The rising prevalence of type 2 diabetes mellitus (T2DM) amongst both younger and older individuals has led to increases in the lifetime exposure to T2DM. A growing body of evidence suggests that chronic hyperglycemia and T2DM leads to many adverse effects on brain function, particularly neurovascular disorders and cognitive impairment. However, the underlying mechanisms behind these associations remain unclear. The purpose of this application is to evaluate the role of the polyol pathway as a potential mediator of the CNS effects of hyperglycemia. The polyol pathway (glucose ? sorbitol ? fructose) is an alternate glucose pathway that is present throughout the human body, including the brain. In addition to fructose generation, polyol pathway activity has also been associated with increased oxidative stress and has been linked to the complications of diabetes including diabetic retinopathy, neuropathy and cardiovascular disease. However, the role of this pathway in the brain remains unclear. This K23 application will investigate the potential role of the polyol pathway in mediating the central nervous system effects of hyperglycemia by using nuclear magnetic resonance spectroscopy (MRS) which allows for the non-invasive measurements of brain metabolites as well as metabolic study methodology to alter peripheral glucose levels. The results from the physiology-based human studies in both healthy individuals as well as individuals with poorly controlled T2DM in this application will provide insights regarding whether the polyol pathway contributes to the endogenous production of fructose from glucose in the human brain as well as whether excessive activity through the pathway is associated with measures of increased oxidative stress in the brain. This research application will capitalize on the rich academic environment at Yale School of Medicine where a team of multidisciplinary independent investigators have joined together to utilize cutting edge imaging methodologies to investigate central questions in metabolism. Dr. Hwang, the Candidate for this K23 application, will gain important experience in the conduct and analysis of studies using MRS as well as metabolic techniques such as glucose clamp methodology. The findings from this study will lay the foundation for future studies targeting the polyol pathway to combat the central nervous system effects of diabetes and will help Dr. Hwang establish a long-term career as an independent investigator with an expertise in using state-of-the-art imaging modalities to understand the central nervous system effects of diabetes.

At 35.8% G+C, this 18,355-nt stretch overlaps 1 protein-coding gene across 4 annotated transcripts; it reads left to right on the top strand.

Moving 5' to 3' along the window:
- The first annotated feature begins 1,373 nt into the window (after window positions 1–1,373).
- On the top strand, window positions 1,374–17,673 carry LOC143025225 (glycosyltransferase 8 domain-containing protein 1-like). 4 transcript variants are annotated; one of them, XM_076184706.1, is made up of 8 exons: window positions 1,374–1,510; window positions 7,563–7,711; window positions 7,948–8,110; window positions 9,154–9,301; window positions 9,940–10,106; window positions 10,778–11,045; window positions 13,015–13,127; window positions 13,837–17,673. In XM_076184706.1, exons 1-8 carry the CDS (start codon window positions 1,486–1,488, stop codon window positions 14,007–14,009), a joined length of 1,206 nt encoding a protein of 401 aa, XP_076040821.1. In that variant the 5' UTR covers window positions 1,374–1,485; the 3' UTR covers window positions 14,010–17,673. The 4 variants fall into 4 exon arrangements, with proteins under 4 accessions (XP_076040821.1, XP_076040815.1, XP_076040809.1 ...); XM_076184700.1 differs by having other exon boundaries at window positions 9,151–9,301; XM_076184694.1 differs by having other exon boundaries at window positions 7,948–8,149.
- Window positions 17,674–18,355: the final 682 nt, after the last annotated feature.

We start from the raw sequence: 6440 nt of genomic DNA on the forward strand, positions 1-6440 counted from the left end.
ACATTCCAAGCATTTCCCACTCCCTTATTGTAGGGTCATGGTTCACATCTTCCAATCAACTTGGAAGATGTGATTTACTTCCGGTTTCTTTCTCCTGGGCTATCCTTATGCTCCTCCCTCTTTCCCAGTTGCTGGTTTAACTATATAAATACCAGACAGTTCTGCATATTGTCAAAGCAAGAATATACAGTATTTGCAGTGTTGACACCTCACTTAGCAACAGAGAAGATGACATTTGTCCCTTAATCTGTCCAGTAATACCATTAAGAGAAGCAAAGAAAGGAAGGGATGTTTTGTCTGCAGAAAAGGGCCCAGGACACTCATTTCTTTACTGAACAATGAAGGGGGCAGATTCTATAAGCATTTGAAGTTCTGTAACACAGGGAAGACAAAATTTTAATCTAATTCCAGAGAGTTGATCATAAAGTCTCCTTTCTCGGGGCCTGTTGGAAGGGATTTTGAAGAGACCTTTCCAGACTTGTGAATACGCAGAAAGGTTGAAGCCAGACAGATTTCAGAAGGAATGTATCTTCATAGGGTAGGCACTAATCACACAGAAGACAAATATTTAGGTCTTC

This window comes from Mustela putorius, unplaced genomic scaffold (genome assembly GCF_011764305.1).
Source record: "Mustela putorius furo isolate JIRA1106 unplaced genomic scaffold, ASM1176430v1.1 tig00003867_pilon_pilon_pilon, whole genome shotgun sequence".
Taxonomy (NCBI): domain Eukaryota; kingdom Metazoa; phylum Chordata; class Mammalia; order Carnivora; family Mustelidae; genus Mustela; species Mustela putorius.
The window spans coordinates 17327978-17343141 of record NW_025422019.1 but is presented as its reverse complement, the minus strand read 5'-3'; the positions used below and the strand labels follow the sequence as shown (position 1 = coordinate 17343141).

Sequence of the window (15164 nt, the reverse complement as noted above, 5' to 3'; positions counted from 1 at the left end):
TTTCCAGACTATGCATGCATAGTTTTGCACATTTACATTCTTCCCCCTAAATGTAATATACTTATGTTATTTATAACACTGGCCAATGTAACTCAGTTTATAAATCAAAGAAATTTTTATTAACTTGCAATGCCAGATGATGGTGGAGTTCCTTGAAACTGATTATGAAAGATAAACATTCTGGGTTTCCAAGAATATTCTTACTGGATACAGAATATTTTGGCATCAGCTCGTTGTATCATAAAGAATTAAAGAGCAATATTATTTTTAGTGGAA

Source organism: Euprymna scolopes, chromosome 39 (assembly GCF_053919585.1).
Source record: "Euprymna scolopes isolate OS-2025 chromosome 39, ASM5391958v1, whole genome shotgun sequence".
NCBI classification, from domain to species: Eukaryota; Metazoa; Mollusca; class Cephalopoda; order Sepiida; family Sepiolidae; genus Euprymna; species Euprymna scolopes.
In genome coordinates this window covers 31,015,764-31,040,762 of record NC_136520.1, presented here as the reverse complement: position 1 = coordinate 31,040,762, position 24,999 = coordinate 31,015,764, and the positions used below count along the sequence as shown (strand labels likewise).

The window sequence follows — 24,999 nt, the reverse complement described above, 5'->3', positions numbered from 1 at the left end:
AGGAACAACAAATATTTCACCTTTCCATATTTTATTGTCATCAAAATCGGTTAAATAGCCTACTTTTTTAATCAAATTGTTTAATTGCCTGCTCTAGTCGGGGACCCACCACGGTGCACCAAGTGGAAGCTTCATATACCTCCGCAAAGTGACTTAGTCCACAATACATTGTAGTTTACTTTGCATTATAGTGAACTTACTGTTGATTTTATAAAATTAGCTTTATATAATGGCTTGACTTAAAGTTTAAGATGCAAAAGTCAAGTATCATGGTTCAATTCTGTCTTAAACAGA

Public Health Relevance

The number of individuals with type 2 diabetes (T2DM) continues to rise around the world, and a growing body of evidence suggests that chronic T2DM leads to many adverse effects on brain function; however, the underlying mechanisms behind these associations remain unclear. Thus, the goal of this study is to use magnetic resonance spectroscopy, a non-invasive technique to measure metabolites in the human brain, to understand a potential mechanism by which high blood sugars can directly affect the brain. The results from this study may generate novel strategies for future treatments for T2DM as well as its central nervous system consequences

National Institute of Health (NIH)
National Institute of Diabetes and Digestive and Kidney Diseases (NIDDK)
Mentored Patient-Oriented Research Career Development Award (K23)
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Diabetes, Endocrinology and Metabolic Diseases B Subcommittee (DDK-B)
Program Officer
Spain, Lisa M
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Yale University
Internal Medicine/Medicine
Schools of Medicine
New Haven
United States
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Belfort-DeAguiar, Renata; Seo, Dongju; Lacadie, Cheryl et al. (2018) Humans with obesity have disordered brain responses to food images during physiological hyperglycemia. Am J Physiol Endocrinol Metab 314:E522-E529
Hwang, Janice Jin; Parikh, Lisa; Lacadie, Cheryl et al. (2018) Hypoglycemia unawareness in type 1 diabetes suppresses brain responses to hypoglycemia. J Clin Invest 128:1485-1495
Hwang, Janice J; Jiang, Lihong; Hamza, Muhammad et al. (2017) The human brain produces fructose from glucose. JCI Insight 2:e90508
Hwang, Janice J; Jiang, Lihong; Hamza, Muhammad et al. (2017) Blunted rise in brain glucose levels during hyperglycemia in adults with obesity and T2DM. JCI Insight 2: